Heritage agency slams castle turbine scheme

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A medieval castle rated as being of national importance and which symbolises the very nature of Borderers is at risk from a proposed wind farm.

So says Historic Scotland, the national government agency tasked with protecting the country’s most important historical sites, when commenting on proposals to erect 17 turbines close to Hermitage Castle.

The Southern has already reported concerns that if the application for a wind farm at Windy Edge from energy firm, Infinis, gets approval, then an internationally important population of breeding hen harriers could be affected.

Now, as well as the objection from Historic Scotland, opposition has also come from the Royal Society for the Protection of Birds, Scottish Natural Heritage and the Scottish Rights of Way and Access Society.

But it is Historic Scotland that has been most vocal in its condemnation.

In its statement just lodged with Scottish Borders Council, Historic Scotland describes Hermitage as one of the least disturbed major medieval castles.

Dating from the 13th century, the massive stone fortress was the seat of the wardens of the Middle March and the lords of Liddesdale, and boasted a fearsome reputation as ‘the guardhouse of the bloodiest valley in Britain’.

Surrounded by a well-preserved and medieval field system and farmsteads, Historic Scotland states there are very few places in the Borders where it is still possible to view a medieval castle within such a well-preserved relict landscape.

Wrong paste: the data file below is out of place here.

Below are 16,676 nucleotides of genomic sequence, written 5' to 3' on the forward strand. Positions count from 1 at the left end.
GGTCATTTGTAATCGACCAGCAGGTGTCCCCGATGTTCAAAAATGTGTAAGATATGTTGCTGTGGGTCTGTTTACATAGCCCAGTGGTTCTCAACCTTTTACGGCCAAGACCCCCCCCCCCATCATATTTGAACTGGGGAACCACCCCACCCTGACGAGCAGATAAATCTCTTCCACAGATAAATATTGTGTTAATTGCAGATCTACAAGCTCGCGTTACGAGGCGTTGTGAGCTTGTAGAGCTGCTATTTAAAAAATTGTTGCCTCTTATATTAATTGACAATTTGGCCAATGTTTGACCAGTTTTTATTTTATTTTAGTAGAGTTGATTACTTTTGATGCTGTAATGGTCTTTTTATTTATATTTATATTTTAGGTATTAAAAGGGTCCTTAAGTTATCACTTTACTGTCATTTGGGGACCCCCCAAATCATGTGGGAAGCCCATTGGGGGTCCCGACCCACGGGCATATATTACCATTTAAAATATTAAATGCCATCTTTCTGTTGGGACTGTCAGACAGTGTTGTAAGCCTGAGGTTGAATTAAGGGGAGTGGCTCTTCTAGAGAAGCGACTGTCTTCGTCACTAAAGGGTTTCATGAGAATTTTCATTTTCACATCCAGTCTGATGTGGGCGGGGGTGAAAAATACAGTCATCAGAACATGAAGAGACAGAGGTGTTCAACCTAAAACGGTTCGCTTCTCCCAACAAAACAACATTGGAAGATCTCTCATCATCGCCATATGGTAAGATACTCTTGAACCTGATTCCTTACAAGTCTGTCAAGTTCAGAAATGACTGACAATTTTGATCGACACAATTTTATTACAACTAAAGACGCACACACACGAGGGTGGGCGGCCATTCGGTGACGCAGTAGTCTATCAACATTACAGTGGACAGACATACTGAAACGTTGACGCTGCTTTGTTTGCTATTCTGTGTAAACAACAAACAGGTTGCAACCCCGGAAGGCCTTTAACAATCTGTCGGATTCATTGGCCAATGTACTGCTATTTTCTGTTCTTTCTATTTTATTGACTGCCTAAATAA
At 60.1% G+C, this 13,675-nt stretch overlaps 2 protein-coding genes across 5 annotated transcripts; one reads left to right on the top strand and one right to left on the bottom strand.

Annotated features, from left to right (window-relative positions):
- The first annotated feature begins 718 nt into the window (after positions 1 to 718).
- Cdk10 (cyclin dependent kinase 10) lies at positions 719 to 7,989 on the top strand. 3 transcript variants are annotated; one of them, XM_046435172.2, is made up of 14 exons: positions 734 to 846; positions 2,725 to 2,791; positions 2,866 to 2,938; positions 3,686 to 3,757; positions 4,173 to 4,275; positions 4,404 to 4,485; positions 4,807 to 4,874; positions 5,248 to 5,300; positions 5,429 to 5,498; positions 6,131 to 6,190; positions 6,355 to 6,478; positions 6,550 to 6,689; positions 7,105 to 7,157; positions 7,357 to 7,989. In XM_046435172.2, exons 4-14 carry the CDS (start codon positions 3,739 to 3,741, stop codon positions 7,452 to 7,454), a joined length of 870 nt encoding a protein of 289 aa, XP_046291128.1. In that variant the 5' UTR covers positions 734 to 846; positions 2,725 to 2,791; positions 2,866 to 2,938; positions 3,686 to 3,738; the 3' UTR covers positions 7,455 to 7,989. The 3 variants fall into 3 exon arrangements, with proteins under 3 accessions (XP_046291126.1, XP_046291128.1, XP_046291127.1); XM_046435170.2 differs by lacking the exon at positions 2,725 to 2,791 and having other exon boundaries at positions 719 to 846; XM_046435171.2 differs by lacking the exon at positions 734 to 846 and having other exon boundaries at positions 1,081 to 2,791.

“It is a symbol of the area representing the qualities of strength and resilience in which the Borderers take pride,” said the agency, adding: “We have strong concerns that the proposed wind farm would have a significant adverse impact on the setting of Hermitage Castle.”

Malcolm McGregor, chairman of the Hermitage Action Group (HAG) campaigning against the proposals, says Historic Scotland’s objection is another nail in the coffin of the turbine plan.

“This is overwhelming evidence, in the view of HAG, that this misconceived application by Infinis should never have even been considered in the first place,” he said.

An Infinis spokesman, Chris Little, said the energy company was currently considering Historic Scotland’s response.

And he added: Considerations about Hermitage Castle were an important part of the design process for this project from the start.”

Infinis’ application is now expected to come before the planning committee early next year.